I hope I haven’t given the impression that Pandora Hearts is a slog, because it truly isn’t. It’s engaging, intriguing, and sometimes even funny. What it never is is tranquil or relaxing, so be sure to save it for a time when your brain needs a little exercise.

Review copies for volumes three through five provided by the publisher.

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Comments

  1. Weirdly, my initial reaction to you giving this a positive (if exhausted) review is relief. I was beginning to think I was the only critic to really enjoy this series. THANK YOU FOR VALIDATING ME. 😀

    • Haha. You kind of won me over with the cuffs, too. I kept noticing them. 🙂

      • Well, they are beautiful, no? 😀

        I’m really pleased, too, with your focus on Mochizuki’s character work. I find these characters to be complex and really compelling, and I am happy to see you agree.

        • The cuffs are nice, but I’m still a “long coats for the win” kind of girl.

          And thank you! No one is exactly the kind of character you thought they’d be, judging from appearances or the fact that this is a shounen series. It’s most impressive.

  2. While I’m not reading Pandora Hearts, seeing Raven makes me want to. Shallow, I know but he is so good looking.

    Anyway, I have read volume 1 but didn’t like it much that I decided not to buy more volumes. I know a lot of people love this series but I’m still not sure whether I want to read it or not. I have been looking for some new interesting shounen titles but I don’t know if this would be interesting for me.

    • Not only is Raven good-looking, he’s also endearing as can be.

      After I read volume one, I was kind of overwhelmed by everything that was going on. It’s not that things cease to go on after that point, which I think I’ve sufficiently stressed, but that they start to make a bit more sense and, more importantly, one starts to care more about the characters.

  3. I just wanted to say it is nice to see reviewers that like Pandora Hearts. It is a great manga and rereading it really makes me appreciate how meticulously well-planned it was from the outset. In the first volumes Mochizuki was already dropping hints as to what is going on. Some things are mentioned in advance, like ‘head-hunting’ in volume 3 that didn’t become important until the manga hit double digits.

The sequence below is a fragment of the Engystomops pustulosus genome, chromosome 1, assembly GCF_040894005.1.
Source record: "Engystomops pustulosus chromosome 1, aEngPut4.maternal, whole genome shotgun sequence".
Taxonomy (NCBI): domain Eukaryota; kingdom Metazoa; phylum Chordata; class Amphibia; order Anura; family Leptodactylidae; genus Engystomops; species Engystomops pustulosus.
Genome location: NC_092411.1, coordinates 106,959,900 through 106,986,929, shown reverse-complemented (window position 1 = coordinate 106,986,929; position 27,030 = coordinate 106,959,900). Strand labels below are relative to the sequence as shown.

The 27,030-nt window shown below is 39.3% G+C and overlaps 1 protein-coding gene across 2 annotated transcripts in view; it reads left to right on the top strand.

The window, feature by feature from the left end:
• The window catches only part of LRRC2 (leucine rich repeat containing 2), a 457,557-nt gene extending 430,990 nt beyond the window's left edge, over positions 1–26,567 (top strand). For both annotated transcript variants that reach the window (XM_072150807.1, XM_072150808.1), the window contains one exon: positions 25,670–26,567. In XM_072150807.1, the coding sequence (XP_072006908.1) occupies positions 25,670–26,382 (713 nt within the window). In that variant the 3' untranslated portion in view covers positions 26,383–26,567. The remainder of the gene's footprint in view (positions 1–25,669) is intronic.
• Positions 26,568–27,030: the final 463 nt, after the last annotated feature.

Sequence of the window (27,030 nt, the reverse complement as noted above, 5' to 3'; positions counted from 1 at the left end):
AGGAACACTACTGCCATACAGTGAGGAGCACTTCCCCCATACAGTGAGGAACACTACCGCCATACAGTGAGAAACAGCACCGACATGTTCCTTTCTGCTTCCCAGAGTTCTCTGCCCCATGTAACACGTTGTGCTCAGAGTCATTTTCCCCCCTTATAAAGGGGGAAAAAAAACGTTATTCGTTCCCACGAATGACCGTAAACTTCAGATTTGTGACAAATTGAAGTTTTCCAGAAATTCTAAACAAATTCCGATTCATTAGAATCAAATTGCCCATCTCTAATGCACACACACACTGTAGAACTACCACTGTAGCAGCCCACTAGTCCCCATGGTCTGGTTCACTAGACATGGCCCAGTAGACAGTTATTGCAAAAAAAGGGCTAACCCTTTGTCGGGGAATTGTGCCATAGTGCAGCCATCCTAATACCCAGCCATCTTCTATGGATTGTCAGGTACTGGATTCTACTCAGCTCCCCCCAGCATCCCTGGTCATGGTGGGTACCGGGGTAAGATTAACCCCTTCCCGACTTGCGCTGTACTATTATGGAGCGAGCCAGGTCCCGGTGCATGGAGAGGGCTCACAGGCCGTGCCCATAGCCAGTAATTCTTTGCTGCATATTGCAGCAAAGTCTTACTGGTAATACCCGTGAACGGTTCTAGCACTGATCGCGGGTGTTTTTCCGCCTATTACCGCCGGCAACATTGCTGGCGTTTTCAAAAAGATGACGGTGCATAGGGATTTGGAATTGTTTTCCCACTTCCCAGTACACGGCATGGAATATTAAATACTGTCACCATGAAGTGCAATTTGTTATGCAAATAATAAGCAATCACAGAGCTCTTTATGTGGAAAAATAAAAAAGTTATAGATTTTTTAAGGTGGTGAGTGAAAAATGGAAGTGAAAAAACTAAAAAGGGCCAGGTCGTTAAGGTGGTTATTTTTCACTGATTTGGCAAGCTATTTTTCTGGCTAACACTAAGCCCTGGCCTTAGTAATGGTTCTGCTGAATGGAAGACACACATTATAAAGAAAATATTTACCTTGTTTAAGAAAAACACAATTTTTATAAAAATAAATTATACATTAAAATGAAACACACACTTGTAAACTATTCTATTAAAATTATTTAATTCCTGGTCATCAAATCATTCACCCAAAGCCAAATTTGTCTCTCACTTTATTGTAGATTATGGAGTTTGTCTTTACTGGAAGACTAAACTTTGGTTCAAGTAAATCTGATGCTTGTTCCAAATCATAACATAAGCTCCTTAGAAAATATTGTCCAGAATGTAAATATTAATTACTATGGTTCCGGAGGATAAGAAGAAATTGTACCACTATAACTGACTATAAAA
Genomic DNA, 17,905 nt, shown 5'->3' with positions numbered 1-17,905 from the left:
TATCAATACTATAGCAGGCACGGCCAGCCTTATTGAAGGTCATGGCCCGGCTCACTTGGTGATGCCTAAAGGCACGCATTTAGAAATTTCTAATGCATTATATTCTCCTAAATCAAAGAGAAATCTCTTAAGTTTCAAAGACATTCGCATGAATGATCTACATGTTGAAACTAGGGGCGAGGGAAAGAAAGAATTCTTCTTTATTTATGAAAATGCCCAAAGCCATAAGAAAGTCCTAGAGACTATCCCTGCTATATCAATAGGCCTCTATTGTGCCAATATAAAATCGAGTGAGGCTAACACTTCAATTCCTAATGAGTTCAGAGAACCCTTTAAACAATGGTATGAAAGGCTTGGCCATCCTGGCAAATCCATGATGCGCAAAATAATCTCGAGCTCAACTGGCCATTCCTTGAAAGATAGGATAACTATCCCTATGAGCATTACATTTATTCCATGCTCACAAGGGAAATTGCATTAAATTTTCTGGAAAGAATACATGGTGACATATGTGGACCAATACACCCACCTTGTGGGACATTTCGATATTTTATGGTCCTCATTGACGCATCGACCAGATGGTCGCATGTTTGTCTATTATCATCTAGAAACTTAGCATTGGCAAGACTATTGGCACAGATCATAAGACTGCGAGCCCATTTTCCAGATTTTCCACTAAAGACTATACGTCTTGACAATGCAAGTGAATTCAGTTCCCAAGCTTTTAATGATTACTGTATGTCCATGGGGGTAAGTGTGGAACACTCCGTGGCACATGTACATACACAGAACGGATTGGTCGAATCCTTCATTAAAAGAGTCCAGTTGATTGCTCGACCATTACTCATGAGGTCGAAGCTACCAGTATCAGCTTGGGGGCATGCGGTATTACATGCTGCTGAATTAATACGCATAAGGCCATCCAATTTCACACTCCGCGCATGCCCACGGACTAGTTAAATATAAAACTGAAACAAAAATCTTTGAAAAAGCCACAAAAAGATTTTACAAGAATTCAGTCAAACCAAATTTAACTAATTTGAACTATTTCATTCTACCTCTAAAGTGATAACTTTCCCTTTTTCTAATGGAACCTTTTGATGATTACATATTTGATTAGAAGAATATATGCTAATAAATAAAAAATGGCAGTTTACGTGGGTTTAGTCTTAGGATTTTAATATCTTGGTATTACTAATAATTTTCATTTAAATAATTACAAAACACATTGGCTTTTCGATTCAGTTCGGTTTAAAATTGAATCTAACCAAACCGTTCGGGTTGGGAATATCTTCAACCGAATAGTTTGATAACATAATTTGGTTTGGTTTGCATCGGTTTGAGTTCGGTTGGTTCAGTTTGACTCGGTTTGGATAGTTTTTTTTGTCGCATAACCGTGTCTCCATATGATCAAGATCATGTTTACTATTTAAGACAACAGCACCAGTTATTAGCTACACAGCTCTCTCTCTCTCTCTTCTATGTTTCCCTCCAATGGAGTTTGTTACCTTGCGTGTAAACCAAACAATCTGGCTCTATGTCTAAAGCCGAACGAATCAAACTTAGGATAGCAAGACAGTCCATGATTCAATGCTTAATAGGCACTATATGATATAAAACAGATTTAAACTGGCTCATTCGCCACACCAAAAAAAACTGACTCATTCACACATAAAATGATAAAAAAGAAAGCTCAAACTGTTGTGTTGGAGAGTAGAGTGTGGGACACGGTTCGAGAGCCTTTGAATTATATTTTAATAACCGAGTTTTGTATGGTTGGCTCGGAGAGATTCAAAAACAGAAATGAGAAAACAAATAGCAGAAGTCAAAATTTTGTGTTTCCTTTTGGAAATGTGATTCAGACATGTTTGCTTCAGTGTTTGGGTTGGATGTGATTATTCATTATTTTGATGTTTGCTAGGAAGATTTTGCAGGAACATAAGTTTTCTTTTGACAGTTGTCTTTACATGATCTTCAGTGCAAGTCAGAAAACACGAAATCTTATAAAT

And the plot never loses its steam. It just becomes more awesome.

    • Yes, I’ve begun to notice those references to the “headhunter”! Also, there was a flash of some guy in Alice’s memory who called her a “little pig.” Is that the Baskerville head, I wonder? (Please don’t tell me in either case!)

      I’m glad to hear that these hints bear fruit, because sometimes it’s hard to know how well-planned something is and whether you can just relax and be sure all will be explained.

      • The manga is still coming out in Japan, so it is impossible to tell for certain that it is well-planned to the very end. However, the vague hints from the first volumes are being elaborated on, so it seems to confirm that it was planned from the word go. And if the Headhunter arc, which finished recently, is any indication, it will be awesome. Mochizuki pulled off a really amazing stuff there.

        Alice’s memories are definitely important. I’m myself interested in Jack, even though I have read all the available in Japan chapters, he still a mystery to me.

  4. I have really been enjoying Pandora Hearts as well. I think it’s kind of like the Lost tv show – lots of questions, mysteries, and what the heck is going on here, and enough answers being handed out to make it all not overwhelming. (Note – I never actually watched Lost, so I’m just going off what I have read about it.)

    Want to also add my love for the artwork. And Raven – and how he patiently endures all the bullying inflicted on him by Oz.

    • Yeah, it is like Lost in that way. Except I have more faith in Pandora Hearts. I refused to watch Lost until it ended so I could ask people if they felt satisfied. The general consensus, at least among those I polled, was “no,” so I never bothered watching it. 🙂